Monday, September 22, 2014

Everybody's got a mountain to climb.

The weekend before Emma died, my friend Christin and I did an amazing hike in Rocky Mountain National Park, taking the Longs Peak trail to Chasm Lake.  The trail was long and steep, plus we definitely felt the altitude - Chasm Lake is almost 12,000 feet up, more than double the altitude we're used to.
Chasm Lake, at about 11,800 feet.  Atop that sheer diamond-shaped face is the summit of Longs Peak, at about 14,200 feet.
But it was spectacularly beautiful.  Warm, but not too hot, sunny, clear, with astoundingly gorgeous views in every direction.  The walk was hard - it's a legit hike - but it felt good to feel our hearts pound and our muscles burn and our lungs work for every bit of oxygen.  We had a lovely lunch sitting on a boulder by the lake, and talked for the entire 7 hours we were on the mountain, about books and life and children and men and travel and everything else that came to our minds.
The trail up to Chasm Lake.

By the end of the hike, I was sore and tired and my knees and feet ached and my legs were like heavy stumps.  But I still felt amazing.  It was a perfect Colorado day, when you really appreciate the gift of living here and of being alive and healthy.

A week later, when I was in New Hampshire, all I wanted to do was hike in the mountains again. Instead of standing around in a funeral home, I wanted to feel my heart pound and my muscles burn and my lungs work for every bit of oxygen.  That level of exertion is the only thing that has ever provided a physical antidote to that "cold metal ball in my chest" feeling that comes with depression or anxiety.  Or intense grief.  I just wanted to walk and climb for miles, so that the heat of feeling alive could push that cold metal ball out of the way, where it could bounce down the trail behind me before falling over a cliff and shattering into a million pieces.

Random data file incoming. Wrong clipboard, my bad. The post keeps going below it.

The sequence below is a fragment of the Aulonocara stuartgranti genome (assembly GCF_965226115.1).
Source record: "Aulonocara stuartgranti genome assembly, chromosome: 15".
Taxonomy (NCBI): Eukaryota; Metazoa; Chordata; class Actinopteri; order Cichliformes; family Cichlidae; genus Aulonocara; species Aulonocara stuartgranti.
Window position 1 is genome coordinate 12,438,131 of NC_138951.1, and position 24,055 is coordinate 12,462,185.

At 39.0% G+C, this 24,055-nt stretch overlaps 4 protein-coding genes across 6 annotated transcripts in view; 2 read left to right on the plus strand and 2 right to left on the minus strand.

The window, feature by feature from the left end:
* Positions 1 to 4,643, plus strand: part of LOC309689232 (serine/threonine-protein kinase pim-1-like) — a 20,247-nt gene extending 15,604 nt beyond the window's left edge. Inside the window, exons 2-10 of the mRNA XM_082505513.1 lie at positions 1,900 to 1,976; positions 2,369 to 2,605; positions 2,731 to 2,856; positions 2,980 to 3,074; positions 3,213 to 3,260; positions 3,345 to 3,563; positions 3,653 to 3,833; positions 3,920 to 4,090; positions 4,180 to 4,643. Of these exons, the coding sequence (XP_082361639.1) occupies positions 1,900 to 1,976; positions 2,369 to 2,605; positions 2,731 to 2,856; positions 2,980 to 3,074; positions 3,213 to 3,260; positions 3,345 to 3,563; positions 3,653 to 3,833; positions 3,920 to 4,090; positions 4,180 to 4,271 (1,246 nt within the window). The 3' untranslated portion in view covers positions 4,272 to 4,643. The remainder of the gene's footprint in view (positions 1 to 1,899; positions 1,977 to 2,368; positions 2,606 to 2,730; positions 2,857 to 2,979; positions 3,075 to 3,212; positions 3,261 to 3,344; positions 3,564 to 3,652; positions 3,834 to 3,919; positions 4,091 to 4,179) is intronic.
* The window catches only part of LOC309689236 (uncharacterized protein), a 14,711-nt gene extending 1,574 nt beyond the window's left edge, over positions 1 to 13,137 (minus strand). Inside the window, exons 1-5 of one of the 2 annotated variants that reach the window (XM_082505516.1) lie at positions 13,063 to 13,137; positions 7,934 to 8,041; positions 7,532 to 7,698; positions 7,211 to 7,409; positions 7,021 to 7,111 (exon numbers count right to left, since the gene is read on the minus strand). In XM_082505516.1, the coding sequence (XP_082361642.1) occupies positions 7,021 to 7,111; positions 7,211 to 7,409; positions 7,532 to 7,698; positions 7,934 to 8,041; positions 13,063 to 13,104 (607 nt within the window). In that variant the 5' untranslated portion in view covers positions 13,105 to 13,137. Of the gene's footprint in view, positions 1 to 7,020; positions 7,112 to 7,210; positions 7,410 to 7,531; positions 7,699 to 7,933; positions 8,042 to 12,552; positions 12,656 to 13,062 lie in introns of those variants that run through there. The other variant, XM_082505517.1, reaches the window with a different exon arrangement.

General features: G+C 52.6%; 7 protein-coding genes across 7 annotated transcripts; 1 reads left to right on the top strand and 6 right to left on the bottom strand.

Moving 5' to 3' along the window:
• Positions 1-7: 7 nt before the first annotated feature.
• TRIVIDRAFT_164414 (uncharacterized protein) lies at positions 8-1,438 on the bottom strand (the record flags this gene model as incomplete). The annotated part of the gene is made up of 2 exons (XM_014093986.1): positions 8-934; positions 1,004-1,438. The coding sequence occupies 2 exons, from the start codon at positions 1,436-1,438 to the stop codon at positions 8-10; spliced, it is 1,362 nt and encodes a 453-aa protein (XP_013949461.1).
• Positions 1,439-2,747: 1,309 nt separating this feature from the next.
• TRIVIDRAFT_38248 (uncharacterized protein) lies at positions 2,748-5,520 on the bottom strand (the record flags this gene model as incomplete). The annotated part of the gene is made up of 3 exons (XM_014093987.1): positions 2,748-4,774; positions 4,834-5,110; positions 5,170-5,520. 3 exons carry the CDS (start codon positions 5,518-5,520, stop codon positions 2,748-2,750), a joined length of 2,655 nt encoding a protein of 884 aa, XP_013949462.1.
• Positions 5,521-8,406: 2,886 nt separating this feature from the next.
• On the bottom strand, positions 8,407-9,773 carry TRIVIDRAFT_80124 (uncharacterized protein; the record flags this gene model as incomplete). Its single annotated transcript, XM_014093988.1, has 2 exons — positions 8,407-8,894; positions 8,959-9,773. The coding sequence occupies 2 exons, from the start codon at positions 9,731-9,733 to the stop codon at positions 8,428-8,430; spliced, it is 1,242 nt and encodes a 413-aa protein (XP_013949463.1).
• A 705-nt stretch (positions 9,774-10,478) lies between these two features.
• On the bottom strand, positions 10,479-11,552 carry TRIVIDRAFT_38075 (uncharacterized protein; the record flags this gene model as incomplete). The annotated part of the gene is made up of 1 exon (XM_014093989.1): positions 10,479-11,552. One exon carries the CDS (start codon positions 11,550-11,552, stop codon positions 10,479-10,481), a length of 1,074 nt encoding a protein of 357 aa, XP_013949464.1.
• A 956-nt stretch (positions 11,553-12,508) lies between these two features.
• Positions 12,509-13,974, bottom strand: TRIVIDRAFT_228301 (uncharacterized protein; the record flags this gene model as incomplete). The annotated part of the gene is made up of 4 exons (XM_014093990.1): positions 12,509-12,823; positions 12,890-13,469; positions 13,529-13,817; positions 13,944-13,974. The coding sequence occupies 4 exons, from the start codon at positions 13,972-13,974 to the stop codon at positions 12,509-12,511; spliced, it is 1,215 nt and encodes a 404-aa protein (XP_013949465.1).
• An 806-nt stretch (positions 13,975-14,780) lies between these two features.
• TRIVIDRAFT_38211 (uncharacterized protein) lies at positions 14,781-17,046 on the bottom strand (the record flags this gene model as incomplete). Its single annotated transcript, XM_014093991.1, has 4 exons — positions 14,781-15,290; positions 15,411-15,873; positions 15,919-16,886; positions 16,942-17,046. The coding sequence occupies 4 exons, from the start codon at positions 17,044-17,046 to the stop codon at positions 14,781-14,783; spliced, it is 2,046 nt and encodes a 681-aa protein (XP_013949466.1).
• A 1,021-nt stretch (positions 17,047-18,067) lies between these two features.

So in that spirit, I took the kids up to the mountains this weekend to hike a trail off the Guanella Pass Scenic Byway. The aspens are changing color, so it's a great time to get outside and see some beautiful scenery.

At first, the day was a little frustrating for me, because I still had the craving to do a hard hike, but we were on a gentle, easy path that didn't gain much elevation, plus the kids were far more interested in dragging around enormous sticks/logs, climbing on rocks, and playing in a mountain stream.  Meaning I spent a lot of time watching them rather than hiking.  I didn't exercise, or exorcise, the way I wanted to.

But it was an exquisite day.  Sunny and warm, and the aspens were such bright yellow and gold that they looked lit up from within, particularly against the evergreens.  We splashed in the water and threw rocks and sticks and climbed around near a waterfall.  It was lovely being with my children as they enjoyed outdoors and got wet and dirty and dusty and tired.

While we were out there, I kept looking up at the cerulean sky and thinking of Emma.

Can you see us or feel us missing you? Are you up there? 

But deep down, I knew she wasn't.  I don't believe in God or heaven or angels or ghosts or any of that stuff.  I can see where it would be comforting to believe in all of that, but I can't make myself believe in something just because it might make me feel better.

Still, it's kind of nice to engage in magical thinking once in a while.

That kind of magical thinking is what makes me want to summit Longs Peak next summer, and scatter some of Emma's ashes from the heights of the Rocky Mountains when I get there.  So that when I make another pilgrimage to the mountains and look up at the sky, maybe a tiny piece of her will be up there after all.

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